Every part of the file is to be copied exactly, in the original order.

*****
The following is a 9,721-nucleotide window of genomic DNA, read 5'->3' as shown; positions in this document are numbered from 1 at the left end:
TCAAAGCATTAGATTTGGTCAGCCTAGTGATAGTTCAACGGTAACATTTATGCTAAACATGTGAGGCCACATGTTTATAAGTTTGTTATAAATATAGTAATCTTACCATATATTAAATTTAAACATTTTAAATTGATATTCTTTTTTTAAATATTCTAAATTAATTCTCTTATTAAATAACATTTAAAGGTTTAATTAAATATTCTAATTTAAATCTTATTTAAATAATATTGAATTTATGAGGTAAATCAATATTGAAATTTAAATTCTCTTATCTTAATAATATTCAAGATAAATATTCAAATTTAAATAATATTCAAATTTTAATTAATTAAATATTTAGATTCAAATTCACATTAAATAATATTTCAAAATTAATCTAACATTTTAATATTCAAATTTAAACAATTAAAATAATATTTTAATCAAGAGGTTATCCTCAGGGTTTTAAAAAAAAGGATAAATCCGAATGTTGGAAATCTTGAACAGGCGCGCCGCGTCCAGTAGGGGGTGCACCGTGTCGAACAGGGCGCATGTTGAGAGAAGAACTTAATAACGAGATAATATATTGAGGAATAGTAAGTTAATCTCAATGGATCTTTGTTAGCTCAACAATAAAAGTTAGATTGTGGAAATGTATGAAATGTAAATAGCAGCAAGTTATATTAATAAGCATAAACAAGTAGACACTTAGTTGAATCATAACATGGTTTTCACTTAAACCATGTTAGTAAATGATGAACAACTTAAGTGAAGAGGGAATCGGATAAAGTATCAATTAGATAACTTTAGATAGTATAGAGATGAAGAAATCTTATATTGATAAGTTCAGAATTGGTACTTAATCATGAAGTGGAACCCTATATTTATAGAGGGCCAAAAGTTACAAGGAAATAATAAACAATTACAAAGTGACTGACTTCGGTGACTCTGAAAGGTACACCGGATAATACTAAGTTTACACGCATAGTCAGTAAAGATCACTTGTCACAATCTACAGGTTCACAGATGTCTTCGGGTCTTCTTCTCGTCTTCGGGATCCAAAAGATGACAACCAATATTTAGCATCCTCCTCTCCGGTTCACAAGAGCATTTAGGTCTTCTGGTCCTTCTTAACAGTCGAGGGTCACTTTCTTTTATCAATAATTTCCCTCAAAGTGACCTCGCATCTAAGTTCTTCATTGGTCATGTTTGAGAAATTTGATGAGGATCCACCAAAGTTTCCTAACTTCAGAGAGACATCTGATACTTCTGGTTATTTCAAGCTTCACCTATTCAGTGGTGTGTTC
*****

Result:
The following is a 9,721-nucleotide window of genomic DNA, read 5'->3' as shown; positions in this document are numbered from 1 at the left end:
TCAAAGCATTAGATTTGGTCAGCCTAGTGATAGTTCAACGGTAACATTTATGCTAAACATGTGAGGCCACATGTTTATAAGTTTGTTATAAATATAGTAATCTTACCATATATTAAATTTAAACATTTTAAATTGATATTCTTTTTTTAAATATTCTAAATTAATTCTCTTATTAAATAACATTTAAAGGTTTAATTAAATATTCTAATTTAAATCTTATTTAAATAATATTGAATTTATGAGGTAAATCAATATTGAAATTTAAATTCTCTTATCTTAATAATATTCAAGATAAATATTCAAATTTAAATAATATTCAAATTTTAATTAATTAAATATTTAGATTCAAATTCACATTAAATAATATTTCAAAATTAATCTAACATTTTAATATTCAAATTTAAACAATTAAAATAATATTTTAATCAAGAGGTTATCCTCAGGGTTTTAAAAAAAAGGATAAATCCGAATGTTGGAAATCTTGAACAGGCGCGCCGCGTCCAGTAGGGGGTGCACCGTGTCGAACAGGGCGCATGTTGAGAGAAGAACTTAATAACGAGATAATATATTGAGGAATAGTAAGTTAATCTCAATGGATCTTTGTTAGCTCAACAATAAAAGTTAGATTGTGGAAATGTATGAAATGTAAATAGCAGCAAGTTATATTAATAAGCATAAACAAGTAGACACTTAGTTGAATCATAACATGGTTTTCACTTAAACCATGTTAGTAAATGATGAACAACTTAAGTGAAGAGGGAATCGGATAAAGTATCAATTAGATAACTTTAGATAGTATAGAGATGAAGAAATCTTATATTGATAAGTTCAGAATTGGTACTTAATCATGAAGTGGAACCCTATATTTATAGAGGGCCAAAAGTTACAAGGAAATAATAAACAATTACAAAGTGACTGACTTCGGTGACTCTGAAAGGTACACCGGATAATACTAAGTTTACACGCATAGTCAGTAAAGATCACTTGTCACAATCTACAGGTTCACAGATGTCTTCGGGTCTTCTTCTCGTCTTCGGGATCCAAAAGATGACAACCAATATTTAGCATCCTCCTCTCCGGTTCACAAGAGCATTTAGGTCTTCTGGTCCTTCTTAACAGTCGAGGGTCACTTTCTTTTATCAATAATTTCCCTCAAAGTGACCTCGCATCTAAGTTCTTCATTGGTCATGTTTGAGAAATTTGATGAGGATCCACCAAAGTTTCCTAACTTCAGAGAGACATCTGATACTTCTGGTTATTTCAAGCTTCACCTATTCAGTGGTGTGTTC